Foot and mouth disease: another crisis for agribusiness

THE RECENT outbreak of the highly infectious viral “foot and mouth disease” has discredited British farming and agribusiness once again.

Amrita Huggins

Intensive, profit-geared agricultural policies have left a trail of destruction in the farming business, from salmonella and e.coli to the long-running BSE/CJD scandal.

The foot and mouth outbreak is just another symptom of an ailing, inadequate system of food production and distribution.

The outbreak stemmed from the horrific conditions in which factory-farmed pigs are kept. Vets described the source of the outbreak, Burnside farm in Northumberland, as an ideal breeding ground for the disease because of the cramped conditions and appalling hygiene standards; among them reports of rotting carcasses lying alongside live pigs.

The disease may have spread as the pigs were transported across the country to Cheal Meats abattoirs in Essex for slaughter.

Two-thirds of abattoirs have closed since the BSE crises due to inspection costs, this has led to a shortage of local abattoirs and to the practice of transporting animals, often under unhygienic and stressful conditions.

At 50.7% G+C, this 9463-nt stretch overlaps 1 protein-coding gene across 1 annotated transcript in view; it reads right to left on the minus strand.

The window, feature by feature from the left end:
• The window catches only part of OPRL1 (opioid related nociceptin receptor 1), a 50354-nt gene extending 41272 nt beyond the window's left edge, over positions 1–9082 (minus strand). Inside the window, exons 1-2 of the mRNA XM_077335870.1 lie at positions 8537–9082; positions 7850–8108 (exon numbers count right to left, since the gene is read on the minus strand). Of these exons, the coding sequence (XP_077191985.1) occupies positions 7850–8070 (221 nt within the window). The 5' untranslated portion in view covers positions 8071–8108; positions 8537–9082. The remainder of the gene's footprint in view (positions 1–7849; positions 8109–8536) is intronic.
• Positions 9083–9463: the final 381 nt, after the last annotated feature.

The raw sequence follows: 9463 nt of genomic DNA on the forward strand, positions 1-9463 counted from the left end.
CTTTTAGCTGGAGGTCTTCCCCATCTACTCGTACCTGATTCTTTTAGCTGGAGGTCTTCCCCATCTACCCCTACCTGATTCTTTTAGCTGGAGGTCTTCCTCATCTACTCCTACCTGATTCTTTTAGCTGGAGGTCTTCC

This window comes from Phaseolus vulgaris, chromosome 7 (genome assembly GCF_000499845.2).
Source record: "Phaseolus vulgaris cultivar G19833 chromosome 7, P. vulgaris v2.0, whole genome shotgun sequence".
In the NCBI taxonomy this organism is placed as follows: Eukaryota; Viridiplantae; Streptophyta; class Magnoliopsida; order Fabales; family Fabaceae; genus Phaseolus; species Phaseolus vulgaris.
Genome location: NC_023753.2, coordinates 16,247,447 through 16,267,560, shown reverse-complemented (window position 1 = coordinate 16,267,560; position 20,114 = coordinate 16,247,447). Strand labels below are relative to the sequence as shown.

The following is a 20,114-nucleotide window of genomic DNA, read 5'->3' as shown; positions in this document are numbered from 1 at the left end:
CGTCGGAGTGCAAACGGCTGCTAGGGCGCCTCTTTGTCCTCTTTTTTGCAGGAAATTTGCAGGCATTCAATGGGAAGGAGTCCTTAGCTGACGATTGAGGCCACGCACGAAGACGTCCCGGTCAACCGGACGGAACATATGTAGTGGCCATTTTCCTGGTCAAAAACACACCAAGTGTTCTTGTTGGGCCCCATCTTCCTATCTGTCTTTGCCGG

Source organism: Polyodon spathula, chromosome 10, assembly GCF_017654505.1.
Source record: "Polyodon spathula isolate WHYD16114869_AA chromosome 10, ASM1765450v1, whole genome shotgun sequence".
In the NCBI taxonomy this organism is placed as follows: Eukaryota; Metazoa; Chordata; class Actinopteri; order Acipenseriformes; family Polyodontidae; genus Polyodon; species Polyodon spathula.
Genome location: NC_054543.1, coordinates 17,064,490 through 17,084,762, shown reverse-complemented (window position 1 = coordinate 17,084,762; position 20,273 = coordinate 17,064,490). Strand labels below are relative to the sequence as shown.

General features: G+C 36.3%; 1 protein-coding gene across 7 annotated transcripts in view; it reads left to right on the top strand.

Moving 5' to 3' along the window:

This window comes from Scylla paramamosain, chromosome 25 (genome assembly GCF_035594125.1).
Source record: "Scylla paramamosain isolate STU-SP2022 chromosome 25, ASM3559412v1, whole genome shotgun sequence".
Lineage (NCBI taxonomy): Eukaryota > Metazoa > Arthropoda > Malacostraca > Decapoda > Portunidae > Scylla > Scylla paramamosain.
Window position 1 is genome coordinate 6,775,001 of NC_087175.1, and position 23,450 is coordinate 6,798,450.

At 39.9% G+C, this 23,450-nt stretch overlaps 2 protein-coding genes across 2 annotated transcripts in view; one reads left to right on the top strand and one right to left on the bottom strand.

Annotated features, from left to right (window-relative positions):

Government bodies and inspectorates such as MAFF (ministry of agriculture, fisheries and food) are very limited. This is shown by their failure to identify the Burnside farm as a hazard, despite inspections in December and January. These organisations consistently put the interests of agribusiness before our health and the welfare of livestock.

We need an independent inspectorate, controlled, elected and accountable to working-class people to ensure the food we eat is safe and is produced humanely. In the last century, farming under capitalism led to a huge increase in food production due to new techniques and technology, but at the expense of the environment, food safety and quality.

Moreover intensive farming has led to chronic overproduction of food in the European Union, creating a surplus which is stored at great expense whilst famine still haunts neo-colonial countries.

This is just one example of the wastage inherent in the capitalist system.

A socialist plan of production would ensure that food is produced according to our needs whilst protecting the environment and not for profit.

This can only be possible on the basis of democratic working-class control of the economy and society, on a worldwide scale.